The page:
OK, so it may be a bit too early to sound the alarm but according to the numbers, PlayerUnknown's Battlegrounds has shed players for the first time. The game's stellar growth in China seems to have stopped as well and we're not sure that the company’s launch of two free PUBG mobile games in China is helping.
As far as numbers go, this might very well be the first bad news for PUBG. As you can see, the game has reported steady growth since launch, selling 7 million copies and hitting 400K concurrent players by August. From that point onwards, it only got better. By October 2017, the number of concurrent PUBG players was in the ballpark of 2 million. Come January 2018, the game registered more than 3 million Xbox players alone, in spite of the persistent issues and not even the 30fps limit seemed to matter.
Even though the game's popularity in China is through the roof, the game's growth there has stopped, judging by the numbers. This is where things get a bit complicated though, due to Tencent handling distribution there. It is yet unclear whether players are waiting for a localized version or have simply grown weary of the game, even though all signs seem to be pointing towards the former.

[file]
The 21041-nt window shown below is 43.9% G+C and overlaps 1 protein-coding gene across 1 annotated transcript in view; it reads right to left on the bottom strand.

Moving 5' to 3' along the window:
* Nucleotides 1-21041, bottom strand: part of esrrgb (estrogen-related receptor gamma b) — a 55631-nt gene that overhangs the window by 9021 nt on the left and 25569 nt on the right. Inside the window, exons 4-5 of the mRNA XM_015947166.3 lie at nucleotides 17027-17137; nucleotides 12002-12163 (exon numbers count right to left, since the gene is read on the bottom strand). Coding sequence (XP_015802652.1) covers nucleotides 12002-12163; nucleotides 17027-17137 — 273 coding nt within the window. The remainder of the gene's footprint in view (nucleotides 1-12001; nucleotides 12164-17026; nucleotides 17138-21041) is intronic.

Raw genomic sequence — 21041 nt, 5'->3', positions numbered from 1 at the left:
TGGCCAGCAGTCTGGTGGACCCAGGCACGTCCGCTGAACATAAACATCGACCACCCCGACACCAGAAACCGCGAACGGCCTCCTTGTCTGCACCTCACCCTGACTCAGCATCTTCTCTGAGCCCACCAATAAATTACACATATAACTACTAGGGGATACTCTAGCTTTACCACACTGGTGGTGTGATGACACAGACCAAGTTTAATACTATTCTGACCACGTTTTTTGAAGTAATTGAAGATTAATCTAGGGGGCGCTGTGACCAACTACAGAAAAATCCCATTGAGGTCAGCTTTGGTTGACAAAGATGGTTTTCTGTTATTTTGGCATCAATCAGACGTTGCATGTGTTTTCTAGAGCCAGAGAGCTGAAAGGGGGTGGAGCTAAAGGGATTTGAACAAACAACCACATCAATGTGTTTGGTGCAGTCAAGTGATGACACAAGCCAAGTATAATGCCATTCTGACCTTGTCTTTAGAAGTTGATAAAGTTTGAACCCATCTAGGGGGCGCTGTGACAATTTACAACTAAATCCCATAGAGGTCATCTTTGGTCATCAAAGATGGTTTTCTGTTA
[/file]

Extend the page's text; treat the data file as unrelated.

The skyrocketing growth of PUBG in China seems to have stopped. I wonder if it's because Tencent picked up the game, so the gamers are waiting for the local launch and/or hoping for a free-to-play version? pic.twitter.com/mzhkyabgm8— Steam Spy (@Steam_Spy) January 31, 2018
Having said that, the general consensus still seems to be that this has been long time coming. PUBG officially launched back in December 2017 but the game still has a long way to go before shedding the reputation of a “broken game”. Players have long been complaining about sub-par performance, graphics issues, all sorts of glitches and the list of complaints just keeps growing.
Cheating has been a thorn in PUBG Corp's side and the company banned as much as 1 million cheaters in January alone. Tencent has been busy as well, reportedly helping the Chinese police arrest as much as 120 cheat makers. Unfortunately, the rushed implementation of in-game anti-cheat methods and other improvements caused a host of other problems, with some not having been resolved to this day.
As we said - it's still too early for definitive conclusions but we'll know soon enough whether we're talking about a minor hitch or the end of PUBG’s "golden age".